In Wales and Shishmaref, two new high-frequency radar sites are collecting important data about the Bering Sea’s ocean currents. That data could help track debris, improve weather forecasts, and even save lives.
By transmitting radio waves that bounce off the ocean, the measurements show not only the direction of ocean currents, but also the speed. The information is expected to help oil spill response, search and rescue operations, and more.
Out in the Bering Sea, unmanned sailing drones are mapping the ocean floor. Due to Alaska’s travel restrictions the drones began the journey north in San Francisco, surveying the waters around the Norton Sound and all the way up to the coast off Alaska’s North Slope. Keeping them unmanned improves safety, particularly in high-risk situations like storms.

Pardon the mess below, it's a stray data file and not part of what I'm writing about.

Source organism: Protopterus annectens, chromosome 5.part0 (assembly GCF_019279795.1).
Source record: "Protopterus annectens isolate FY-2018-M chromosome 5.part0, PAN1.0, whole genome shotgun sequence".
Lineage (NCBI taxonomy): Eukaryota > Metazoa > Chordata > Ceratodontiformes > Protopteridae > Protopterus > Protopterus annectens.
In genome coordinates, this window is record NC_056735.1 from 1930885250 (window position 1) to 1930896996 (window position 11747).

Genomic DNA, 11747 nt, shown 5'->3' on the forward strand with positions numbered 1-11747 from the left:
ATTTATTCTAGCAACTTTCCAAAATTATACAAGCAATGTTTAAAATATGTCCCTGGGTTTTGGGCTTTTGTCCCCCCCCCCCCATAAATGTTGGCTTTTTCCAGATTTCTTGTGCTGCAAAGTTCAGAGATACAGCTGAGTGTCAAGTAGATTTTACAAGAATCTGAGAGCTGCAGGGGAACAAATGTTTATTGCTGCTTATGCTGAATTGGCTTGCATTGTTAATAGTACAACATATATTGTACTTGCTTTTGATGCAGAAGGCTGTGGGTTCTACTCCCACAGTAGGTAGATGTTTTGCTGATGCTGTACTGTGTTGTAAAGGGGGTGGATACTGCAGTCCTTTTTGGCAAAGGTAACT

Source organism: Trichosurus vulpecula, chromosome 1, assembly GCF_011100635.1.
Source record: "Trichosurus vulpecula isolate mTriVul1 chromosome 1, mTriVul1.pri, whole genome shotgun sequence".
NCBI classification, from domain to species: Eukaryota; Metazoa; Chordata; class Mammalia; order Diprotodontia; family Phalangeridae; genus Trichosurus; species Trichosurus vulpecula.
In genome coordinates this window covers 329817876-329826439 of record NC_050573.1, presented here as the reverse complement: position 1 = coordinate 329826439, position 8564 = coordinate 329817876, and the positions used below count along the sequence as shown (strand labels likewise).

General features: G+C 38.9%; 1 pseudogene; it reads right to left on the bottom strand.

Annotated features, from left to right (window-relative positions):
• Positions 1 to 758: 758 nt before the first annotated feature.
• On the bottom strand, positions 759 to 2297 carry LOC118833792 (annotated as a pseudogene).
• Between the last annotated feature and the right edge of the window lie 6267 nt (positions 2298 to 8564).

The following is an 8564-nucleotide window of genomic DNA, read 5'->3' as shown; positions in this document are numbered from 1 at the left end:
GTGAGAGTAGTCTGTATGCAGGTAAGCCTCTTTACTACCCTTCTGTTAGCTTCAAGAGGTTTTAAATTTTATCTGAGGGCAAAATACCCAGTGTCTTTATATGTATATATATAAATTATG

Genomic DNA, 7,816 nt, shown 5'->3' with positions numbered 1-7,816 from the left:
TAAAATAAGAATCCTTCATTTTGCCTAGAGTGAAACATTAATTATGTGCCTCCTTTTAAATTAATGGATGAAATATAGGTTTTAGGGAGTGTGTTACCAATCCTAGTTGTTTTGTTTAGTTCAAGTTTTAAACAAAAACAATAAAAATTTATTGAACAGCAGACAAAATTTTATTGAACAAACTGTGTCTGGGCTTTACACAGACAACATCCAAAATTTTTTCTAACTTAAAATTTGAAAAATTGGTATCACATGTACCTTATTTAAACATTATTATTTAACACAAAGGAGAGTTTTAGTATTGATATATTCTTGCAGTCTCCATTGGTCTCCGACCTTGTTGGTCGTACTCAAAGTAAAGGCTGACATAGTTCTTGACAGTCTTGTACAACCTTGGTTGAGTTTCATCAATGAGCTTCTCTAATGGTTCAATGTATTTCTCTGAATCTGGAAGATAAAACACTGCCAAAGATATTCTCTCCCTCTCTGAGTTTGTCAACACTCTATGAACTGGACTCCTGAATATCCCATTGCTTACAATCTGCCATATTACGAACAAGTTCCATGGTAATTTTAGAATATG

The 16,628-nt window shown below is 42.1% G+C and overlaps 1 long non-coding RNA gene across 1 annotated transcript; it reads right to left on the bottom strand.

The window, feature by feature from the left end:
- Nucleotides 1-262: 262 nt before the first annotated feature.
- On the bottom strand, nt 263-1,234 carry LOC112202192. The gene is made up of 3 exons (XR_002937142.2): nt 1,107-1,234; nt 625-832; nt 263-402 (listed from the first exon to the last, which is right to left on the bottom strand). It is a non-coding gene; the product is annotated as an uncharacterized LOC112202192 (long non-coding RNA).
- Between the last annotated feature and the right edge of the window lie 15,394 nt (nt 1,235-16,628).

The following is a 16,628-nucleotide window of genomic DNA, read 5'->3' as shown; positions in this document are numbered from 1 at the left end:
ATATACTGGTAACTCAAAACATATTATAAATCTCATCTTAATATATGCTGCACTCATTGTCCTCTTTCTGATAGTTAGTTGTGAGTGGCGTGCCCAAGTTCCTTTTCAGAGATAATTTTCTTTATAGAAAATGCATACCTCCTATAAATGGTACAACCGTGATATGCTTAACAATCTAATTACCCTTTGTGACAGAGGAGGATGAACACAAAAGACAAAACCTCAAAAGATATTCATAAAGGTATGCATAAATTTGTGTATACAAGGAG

“They’re entirely wind driven sailboats, no engine or props; they are entirely at the mercy of the wind and current. As a result, they’re slow, normally only two to three knots, but they are incessive. They go for 24/7, for weeks or months at a time. It’s amazing what you can accomplish at two or three knots if you never stop,” the program manager for TerraSond, Andrew Orthman, told listeners.
Image at top: An unmanned surveying drone is inspected in California before launching it Nomeward.